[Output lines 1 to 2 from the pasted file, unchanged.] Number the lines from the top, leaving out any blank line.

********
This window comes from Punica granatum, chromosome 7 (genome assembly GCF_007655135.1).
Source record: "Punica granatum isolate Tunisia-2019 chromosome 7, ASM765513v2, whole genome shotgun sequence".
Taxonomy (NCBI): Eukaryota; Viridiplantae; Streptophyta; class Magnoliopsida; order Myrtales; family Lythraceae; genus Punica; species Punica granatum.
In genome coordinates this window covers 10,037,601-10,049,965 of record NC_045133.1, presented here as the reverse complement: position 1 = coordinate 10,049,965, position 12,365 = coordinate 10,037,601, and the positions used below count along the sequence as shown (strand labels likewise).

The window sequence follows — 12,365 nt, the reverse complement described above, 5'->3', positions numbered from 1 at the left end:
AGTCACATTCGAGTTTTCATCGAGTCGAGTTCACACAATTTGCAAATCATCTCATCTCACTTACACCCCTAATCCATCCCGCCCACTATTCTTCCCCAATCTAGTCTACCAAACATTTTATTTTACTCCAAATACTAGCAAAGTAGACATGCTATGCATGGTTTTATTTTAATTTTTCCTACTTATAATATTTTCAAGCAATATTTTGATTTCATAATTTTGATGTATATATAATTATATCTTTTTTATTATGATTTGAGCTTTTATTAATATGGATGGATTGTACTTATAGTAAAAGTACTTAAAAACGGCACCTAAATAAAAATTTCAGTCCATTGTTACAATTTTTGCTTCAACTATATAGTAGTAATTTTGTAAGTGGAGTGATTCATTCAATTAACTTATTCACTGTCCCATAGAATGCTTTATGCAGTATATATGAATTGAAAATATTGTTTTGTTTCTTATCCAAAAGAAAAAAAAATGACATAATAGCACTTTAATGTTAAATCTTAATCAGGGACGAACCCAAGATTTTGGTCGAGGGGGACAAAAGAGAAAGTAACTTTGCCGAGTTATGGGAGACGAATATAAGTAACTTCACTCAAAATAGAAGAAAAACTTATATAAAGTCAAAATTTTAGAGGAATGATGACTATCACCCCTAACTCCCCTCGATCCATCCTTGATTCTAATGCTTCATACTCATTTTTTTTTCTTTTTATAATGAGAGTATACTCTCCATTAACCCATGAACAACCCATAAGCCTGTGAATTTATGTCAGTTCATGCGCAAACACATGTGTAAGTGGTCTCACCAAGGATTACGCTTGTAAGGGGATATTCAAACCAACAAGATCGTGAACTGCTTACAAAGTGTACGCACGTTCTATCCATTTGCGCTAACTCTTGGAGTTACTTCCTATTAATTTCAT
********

This window comes from Punica granatum, chromosome 7 (genome assembly GCF_007655135.1).
Source record: "Punica granatum isolate Tunisia-2019 chromosome 7, ASM765513v2, whole genome shotgun sequence".